You know, it might not be sufficiently established at this point, but I do have a love for long songs. For most people that’s a song of six minutes or more. For me, that’d be a song of more than ten minutes. Ten minutes is extended, Five minutes is average.
Additionally, I happen to like the music of Meshuggah, a Swedish metal band whose rhythmically complex songs bludgeon the listener into submission not through blast beats, but instead jerking the beat back and forth and back again in quick succession.
I is (remember that joke whose punchline was “I am the ninth letter of the alphabet”?) an EP by the aforementioned band, an EP consisting of one single long song, 21 minutes long in fact, and 21 minutes awesome. Opening with a seemingly endless rolling of guitar and drums before vocalist Jens Kidman delivers an almighty scream almost as alarming as the one in Aphex Twin’s Come to Daddy. Almost but not quite. Still fun though.
The song continues much as a regular Meshuggah track, with the obligatorily weird guitar solos of Fredrik Thordendal, the beat-shifting grind of Mårten Hagström and Thordendal, the off-kilter-on-kilter drumwork of Tomas Haake, and monotonous voice of Kidman. Wow, that roll call was well disguised.
One solo in particular stands out, around the 5:40 mark, as being genuinely terrifying at high volume. A barrage of ridiculous noodling that just refuses to resolve into a conclusion. It’s not as if the song wasn’t fast enough already.
My single favourite moment in the EP, and perhaps in Meshuggah‘s long career, comes halfway through the song’s 9th minute – a guitar stutters along, propelled by relentless drumming matching the riff hit for hit. This secton is so ridiculously cool, that I could see imagine song would be even cooler if it was just this for 21 minutes. Perhaps that’s an over exaggeration, but hey, that’s what makes writing so much fun… I then shifts into plodding mode. And by plodding I mean marching. And by marching, I mean like storm troopers. Robot storm troopers with jackhammers for feet.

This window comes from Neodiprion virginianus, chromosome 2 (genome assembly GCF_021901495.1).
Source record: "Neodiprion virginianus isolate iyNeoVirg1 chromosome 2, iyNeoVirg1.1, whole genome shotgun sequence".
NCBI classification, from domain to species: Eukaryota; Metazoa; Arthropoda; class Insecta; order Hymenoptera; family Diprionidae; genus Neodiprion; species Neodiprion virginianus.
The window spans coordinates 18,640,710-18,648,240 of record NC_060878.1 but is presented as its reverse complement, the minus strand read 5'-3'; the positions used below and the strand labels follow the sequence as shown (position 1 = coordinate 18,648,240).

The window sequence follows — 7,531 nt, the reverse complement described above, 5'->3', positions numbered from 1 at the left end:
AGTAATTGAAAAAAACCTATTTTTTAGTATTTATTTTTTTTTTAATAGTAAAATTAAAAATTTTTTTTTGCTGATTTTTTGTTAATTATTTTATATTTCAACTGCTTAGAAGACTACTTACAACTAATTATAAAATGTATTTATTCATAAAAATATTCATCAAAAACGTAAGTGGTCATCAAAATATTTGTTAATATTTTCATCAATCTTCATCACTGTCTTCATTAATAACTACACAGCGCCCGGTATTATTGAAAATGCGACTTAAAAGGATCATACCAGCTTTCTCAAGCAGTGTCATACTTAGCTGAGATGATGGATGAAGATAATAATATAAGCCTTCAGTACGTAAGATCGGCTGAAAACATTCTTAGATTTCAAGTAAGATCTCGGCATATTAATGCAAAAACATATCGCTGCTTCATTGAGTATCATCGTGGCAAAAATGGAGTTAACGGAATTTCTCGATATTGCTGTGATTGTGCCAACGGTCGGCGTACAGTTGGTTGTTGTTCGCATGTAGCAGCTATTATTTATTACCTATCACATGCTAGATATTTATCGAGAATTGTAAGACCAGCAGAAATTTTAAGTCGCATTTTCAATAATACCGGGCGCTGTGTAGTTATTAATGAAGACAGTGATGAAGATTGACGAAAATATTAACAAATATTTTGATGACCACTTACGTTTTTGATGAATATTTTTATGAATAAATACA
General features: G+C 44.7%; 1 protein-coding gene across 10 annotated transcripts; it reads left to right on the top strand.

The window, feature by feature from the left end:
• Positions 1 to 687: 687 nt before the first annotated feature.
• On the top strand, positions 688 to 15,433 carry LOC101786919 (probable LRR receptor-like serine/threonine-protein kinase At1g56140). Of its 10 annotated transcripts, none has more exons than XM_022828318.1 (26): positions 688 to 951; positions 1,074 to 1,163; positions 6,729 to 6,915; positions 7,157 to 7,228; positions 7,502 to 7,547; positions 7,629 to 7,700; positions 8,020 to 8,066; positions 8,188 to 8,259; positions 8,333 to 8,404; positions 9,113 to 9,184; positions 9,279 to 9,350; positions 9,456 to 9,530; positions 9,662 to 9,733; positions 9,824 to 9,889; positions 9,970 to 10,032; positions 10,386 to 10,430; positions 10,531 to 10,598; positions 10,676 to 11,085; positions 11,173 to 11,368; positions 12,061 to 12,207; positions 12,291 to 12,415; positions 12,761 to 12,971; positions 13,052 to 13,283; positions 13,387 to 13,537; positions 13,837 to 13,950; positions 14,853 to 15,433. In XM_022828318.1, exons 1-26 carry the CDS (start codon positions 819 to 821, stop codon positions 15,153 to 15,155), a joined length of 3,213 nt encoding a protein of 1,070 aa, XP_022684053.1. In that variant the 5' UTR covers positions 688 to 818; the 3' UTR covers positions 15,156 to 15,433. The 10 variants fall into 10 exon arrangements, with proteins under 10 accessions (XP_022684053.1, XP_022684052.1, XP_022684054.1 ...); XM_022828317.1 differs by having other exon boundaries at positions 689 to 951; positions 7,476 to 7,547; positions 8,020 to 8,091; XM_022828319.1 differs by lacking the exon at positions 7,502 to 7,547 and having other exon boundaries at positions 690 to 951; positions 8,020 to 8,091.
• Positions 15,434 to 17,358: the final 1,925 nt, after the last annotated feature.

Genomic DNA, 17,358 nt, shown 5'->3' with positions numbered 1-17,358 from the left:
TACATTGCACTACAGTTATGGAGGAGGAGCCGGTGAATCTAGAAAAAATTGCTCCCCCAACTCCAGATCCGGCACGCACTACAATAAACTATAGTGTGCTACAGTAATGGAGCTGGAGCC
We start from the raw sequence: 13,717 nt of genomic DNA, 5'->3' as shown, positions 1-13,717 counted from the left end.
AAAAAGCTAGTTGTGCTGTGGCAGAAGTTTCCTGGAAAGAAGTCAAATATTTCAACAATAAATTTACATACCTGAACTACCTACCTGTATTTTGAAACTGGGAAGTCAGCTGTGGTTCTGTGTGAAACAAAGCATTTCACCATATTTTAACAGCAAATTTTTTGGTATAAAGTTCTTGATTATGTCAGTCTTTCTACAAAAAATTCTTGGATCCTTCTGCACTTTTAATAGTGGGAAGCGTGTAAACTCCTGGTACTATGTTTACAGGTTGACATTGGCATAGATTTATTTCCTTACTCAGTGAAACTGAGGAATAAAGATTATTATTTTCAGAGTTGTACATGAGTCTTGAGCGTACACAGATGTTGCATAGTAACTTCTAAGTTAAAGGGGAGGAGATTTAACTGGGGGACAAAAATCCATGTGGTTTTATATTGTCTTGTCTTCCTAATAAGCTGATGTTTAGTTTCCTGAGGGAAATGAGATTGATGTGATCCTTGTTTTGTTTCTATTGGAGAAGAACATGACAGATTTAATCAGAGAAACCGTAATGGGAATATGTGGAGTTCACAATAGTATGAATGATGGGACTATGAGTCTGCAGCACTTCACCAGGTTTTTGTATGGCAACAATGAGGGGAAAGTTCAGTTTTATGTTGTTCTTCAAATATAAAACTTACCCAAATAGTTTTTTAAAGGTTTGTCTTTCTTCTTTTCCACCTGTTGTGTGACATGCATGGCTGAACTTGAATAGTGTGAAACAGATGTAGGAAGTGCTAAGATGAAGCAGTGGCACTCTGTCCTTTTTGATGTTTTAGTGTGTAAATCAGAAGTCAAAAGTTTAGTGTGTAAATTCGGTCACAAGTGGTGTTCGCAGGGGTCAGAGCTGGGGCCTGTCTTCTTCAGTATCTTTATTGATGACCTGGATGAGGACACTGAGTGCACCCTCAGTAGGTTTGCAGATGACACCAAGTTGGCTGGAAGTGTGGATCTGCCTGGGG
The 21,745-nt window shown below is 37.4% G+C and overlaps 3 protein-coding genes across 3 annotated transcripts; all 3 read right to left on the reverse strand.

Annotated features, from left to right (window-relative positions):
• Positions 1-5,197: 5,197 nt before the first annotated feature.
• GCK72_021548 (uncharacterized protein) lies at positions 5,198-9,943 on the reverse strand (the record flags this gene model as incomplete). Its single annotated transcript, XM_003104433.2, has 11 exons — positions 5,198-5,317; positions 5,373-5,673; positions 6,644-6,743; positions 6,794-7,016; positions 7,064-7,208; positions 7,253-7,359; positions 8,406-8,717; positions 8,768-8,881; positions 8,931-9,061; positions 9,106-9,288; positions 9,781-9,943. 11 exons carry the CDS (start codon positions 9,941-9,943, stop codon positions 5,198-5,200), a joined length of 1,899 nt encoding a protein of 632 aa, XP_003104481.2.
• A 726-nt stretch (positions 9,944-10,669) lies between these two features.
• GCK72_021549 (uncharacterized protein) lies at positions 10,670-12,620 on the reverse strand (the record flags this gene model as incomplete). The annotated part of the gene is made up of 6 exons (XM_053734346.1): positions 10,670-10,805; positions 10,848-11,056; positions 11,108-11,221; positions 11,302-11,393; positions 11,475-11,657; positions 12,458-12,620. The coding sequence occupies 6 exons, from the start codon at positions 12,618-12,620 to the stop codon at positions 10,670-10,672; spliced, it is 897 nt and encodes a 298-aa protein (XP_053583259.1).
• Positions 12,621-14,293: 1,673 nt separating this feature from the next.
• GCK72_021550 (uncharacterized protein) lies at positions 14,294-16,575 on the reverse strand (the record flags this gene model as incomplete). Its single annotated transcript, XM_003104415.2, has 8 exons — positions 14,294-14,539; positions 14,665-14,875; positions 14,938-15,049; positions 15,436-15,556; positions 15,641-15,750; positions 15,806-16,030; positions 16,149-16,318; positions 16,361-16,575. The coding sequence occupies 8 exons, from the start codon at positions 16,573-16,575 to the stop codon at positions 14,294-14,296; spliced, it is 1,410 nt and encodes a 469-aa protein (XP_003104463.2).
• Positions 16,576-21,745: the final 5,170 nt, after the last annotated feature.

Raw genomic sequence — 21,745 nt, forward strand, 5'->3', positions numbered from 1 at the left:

Lyrically, Meshuggah songs are all thematically similar, but specifically unique. This one seems to be about a black hole or similar calamity, but with its own conscious. Either that, or something completely different. Whatever it is, I is littered with wonderfully absurd lines like “The pendulum swings semi-attached to the centre of all” and “I devour this manure of existence”
The latter half of I tends toward the slower aspects of Meshuggah‘s range, including several breakdowns into drones. By the 17th minute, the whole thing has collapsed into something more alien and slow. This continues to the droning feedback that closes I.
I must admit, I had my doubts that Meshuggah would be able to sustain a piece through 20+ minutes. In fact I can, and they do it with aplomb. The song shifts through many different sections, but they remain together and “of a piece”. Maybe you like Meshuggah and maybe you don’t. Point is, Christian Rock all sucks. Oh wait, no… Point is, I is a frigging oresome song, in that it both frigs and is full of ore. Not bore, ore. Also awe. And that’s about all you knead that dough. I mean need to know.